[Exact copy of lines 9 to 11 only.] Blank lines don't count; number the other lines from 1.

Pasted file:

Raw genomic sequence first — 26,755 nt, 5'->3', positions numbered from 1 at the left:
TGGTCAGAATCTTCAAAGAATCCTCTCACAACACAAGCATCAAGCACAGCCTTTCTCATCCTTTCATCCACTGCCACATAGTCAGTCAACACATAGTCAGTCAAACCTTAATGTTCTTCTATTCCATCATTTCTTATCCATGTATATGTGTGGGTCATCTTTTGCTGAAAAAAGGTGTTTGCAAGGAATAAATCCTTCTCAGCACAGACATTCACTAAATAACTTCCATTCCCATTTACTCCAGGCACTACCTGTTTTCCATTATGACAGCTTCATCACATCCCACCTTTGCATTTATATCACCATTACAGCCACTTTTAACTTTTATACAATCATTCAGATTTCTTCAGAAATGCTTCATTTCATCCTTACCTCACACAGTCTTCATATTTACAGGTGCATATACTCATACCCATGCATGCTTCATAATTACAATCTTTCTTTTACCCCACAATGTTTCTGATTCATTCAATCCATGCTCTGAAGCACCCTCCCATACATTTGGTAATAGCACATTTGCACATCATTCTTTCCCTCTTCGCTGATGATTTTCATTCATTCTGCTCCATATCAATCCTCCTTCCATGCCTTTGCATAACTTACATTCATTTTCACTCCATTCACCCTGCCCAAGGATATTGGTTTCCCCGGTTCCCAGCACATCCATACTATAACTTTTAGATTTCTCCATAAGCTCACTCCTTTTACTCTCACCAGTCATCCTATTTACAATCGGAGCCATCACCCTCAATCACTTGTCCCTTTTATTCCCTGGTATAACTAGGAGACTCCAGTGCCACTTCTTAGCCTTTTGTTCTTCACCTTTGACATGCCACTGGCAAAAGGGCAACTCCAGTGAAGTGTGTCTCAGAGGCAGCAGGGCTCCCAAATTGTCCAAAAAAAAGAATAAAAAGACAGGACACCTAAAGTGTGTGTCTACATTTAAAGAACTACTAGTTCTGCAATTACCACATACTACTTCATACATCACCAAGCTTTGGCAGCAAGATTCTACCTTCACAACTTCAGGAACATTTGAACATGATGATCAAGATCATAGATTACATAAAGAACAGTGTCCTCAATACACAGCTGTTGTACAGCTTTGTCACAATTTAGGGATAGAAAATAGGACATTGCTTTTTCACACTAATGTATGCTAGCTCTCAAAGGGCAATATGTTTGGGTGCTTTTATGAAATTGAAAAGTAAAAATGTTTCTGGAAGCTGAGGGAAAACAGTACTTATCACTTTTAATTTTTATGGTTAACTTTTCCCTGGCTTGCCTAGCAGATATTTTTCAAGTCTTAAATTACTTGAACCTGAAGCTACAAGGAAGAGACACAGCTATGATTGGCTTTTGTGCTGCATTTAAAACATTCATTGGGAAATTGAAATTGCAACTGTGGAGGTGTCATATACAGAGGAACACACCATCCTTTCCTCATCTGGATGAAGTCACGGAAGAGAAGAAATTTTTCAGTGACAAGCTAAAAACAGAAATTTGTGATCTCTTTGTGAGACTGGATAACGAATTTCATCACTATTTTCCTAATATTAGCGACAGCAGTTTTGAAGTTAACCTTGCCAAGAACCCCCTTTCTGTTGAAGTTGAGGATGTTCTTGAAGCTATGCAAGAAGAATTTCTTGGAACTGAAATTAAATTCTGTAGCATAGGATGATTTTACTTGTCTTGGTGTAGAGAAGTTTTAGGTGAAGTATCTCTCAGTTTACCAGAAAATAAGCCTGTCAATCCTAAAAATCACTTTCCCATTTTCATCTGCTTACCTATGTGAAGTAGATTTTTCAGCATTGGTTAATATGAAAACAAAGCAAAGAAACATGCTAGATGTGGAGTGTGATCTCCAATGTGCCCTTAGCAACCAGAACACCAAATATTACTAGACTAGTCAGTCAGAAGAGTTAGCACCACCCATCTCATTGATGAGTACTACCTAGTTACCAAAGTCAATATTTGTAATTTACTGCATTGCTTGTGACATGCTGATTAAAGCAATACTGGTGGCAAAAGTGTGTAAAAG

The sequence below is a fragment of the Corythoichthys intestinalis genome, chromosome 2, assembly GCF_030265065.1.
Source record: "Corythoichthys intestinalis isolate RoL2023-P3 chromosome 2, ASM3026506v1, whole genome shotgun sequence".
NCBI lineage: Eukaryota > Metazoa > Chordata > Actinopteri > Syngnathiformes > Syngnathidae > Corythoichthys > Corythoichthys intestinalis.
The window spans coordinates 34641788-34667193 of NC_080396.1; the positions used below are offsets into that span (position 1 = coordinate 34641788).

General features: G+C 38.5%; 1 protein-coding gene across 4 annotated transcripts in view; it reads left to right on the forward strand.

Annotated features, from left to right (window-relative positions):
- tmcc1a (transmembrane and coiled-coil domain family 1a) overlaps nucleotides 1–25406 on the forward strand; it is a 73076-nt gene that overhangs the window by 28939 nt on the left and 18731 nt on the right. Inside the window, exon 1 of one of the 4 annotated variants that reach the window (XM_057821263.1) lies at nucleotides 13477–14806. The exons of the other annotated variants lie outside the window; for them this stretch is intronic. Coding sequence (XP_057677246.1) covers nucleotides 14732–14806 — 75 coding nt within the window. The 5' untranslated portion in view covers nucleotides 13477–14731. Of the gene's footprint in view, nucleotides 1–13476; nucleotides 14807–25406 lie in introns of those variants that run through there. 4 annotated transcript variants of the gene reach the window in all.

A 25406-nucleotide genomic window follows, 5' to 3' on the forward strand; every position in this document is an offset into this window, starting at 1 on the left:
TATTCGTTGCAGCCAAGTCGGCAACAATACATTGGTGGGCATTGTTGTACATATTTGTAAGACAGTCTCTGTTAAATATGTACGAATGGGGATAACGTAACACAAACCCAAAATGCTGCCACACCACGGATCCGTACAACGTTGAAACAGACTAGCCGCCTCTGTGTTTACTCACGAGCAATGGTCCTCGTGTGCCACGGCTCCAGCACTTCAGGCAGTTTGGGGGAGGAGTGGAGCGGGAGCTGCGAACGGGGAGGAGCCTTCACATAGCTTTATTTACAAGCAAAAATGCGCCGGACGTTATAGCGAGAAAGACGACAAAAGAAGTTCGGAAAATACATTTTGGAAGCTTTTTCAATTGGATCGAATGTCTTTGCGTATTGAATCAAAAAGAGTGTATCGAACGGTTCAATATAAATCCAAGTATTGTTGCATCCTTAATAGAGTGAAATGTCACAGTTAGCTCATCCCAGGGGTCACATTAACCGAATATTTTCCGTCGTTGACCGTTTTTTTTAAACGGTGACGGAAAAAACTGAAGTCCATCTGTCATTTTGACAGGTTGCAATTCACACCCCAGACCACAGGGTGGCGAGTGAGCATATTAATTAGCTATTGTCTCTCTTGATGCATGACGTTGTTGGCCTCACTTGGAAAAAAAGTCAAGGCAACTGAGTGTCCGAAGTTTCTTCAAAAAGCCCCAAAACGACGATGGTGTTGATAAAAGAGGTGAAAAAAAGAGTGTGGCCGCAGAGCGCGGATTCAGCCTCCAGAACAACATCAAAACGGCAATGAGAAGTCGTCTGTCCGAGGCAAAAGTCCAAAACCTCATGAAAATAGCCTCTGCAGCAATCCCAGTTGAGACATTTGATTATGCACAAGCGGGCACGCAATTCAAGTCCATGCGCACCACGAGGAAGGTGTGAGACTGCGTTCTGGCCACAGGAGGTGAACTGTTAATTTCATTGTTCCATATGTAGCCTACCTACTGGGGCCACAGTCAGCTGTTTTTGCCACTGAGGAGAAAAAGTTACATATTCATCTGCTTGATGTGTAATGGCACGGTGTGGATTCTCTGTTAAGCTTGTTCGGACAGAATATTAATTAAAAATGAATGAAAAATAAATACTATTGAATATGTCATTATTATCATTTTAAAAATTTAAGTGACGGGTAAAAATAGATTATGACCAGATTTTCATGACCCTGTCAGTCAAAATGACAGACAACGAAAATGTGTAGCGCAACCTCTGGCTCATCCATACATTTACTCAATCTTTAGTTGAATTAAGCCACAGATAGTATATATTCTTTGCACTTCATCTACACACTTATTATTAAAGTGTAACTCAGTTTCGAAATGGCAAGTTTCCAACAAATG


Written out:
- tmcc1a (transmembrane and coiled-coil domain family 1a) overlaps nucleotides 1–25406 on the forward strand; it is a 73076-nt gene that overhangs the window by 28939 nt on the left and 18731 nt on the right. Inside the window, exon 1 of one of the 4 annotated variants that reach the window (XM_057821263.1) lies at nucleotides 13477–14806. The exons of the other annotated variants lie outside the window; for them this stretch is intronic. Coding sequence (XP_057677246.1) covers nucleotides 14732–14806 — 75 coding nt within the window. The 5' untranslated portion in view covers nucleotides 13477–14731. Of the gene's footprint in view, nucleotides 1–13476; nucleotides 14807–25406 lie in introns of those variants that run through there. 4 annotated transcript variants of the gene reach the window in all.

A 25406-nucleotide genomic window follows, 5' to 3' on the forward strand; every position in this document is an offset into this window, starting at 1 on the left:
TATTCGTTGCAGCCAAGTCGGCAACAATACATTGGTGGGCATTGTTGTACATATTTGTAAGACAGTCTCTGTTAAATATGTACGAATGGGGATAACGTAACACAAACCCAAAATGCTGCCACACCACGGATCCGTACAACGTTGAAACAGACTAGCCGCCTCTGTGTTTACTCACGAGCAATGGTCCTCGTGTGCCACGGCTCCAGCACTTCAGGCAGTTTGGGGGAGGAGTGGAGCGGGAGCTGCGAACGGGGAGGAGCCTTCACATAGCTTTATTTACAAGCAAAAATGCGCCGGACGTTATAGCGAGAAAGACGACAAAAGAAGTTCGGAAAATACATTTTGGAAGCTTTTTCAATTGGATCGAATGTCTTTGCGTATTGAATCAAAAAGAGTGTATCGAACGGTTCAATATAAATCCAAGTATTGTTGCATCCTTAATAGAGTGAAATGTCACAGTTAGCTCATCCCAGGGGTCACATTAACCGAATATTTTCCGTCGTTGACCGTTTTTTTTAAACGGTGACGGAAAAAACTGAAGTCCATCTGTCATTTTGACAGGTTGCAATTCACACCCCAGACCACAGGGTGGCGAGTGAGCATATTAATTAGCTATTGTCTCTCTTGATGCATGACGTTGTTGGCCTCACTTGGAAAAAAAGTCAAGGCAACTGAGTGTCCGAAGTTTCTTCAAAAAGCCCCAAAACGACGATGGTGTTGATAAAAGAGGTGAAAAAAAGAGTGTGGCCGCAGAGCGCGGATTCAGCCTCCAGAACAACATCAAAACGGCAATGAGAAGTCGTCTGTCCGAGGCAAAAGTCCAAAACCTCATGAAAATAGCCTCTGCAGCAATCCCAGTTGAGACATTTGATTATGCACAAGCGGGCACGCAATTCAAGTCCATGCGCACCACGAGGAAGGTGTGAGACTGCGTTCTGGCCACAGGAGGTGAACTGTTAATTTCATTGTTCCATATGTAGCCTACCTACTGGGGCCACAGTCAGCTGTTTTTGCCACTGAGGAGAAAAAGTTACATATTCATCTGCTTGATGTGTAATGGCACGGTGTGGATTCTCTGTTAAGCTTGTTCGGACAGAATATTAATTAAAAATGAATGAAAAATAAATACTATTGAATATGTCATTATTATCATTTTAAAAATTTAAGTGACGGGTAAAAATAGATTATGACCAGATTTTCATGACCCTGTCAGTCAAAATGACAGACAACGAAAATGTGTAGCGCAACCTCTGGCTCATCCATACATTTACTCAATCTTTAGTTGAATTAAGCCACAGATAGTATATATTCTTTGCACTTCATCTACACACTTATTATTAAAGTGTAACTCAGTTTCGAAATGGCAAGTTTCCAACAAATG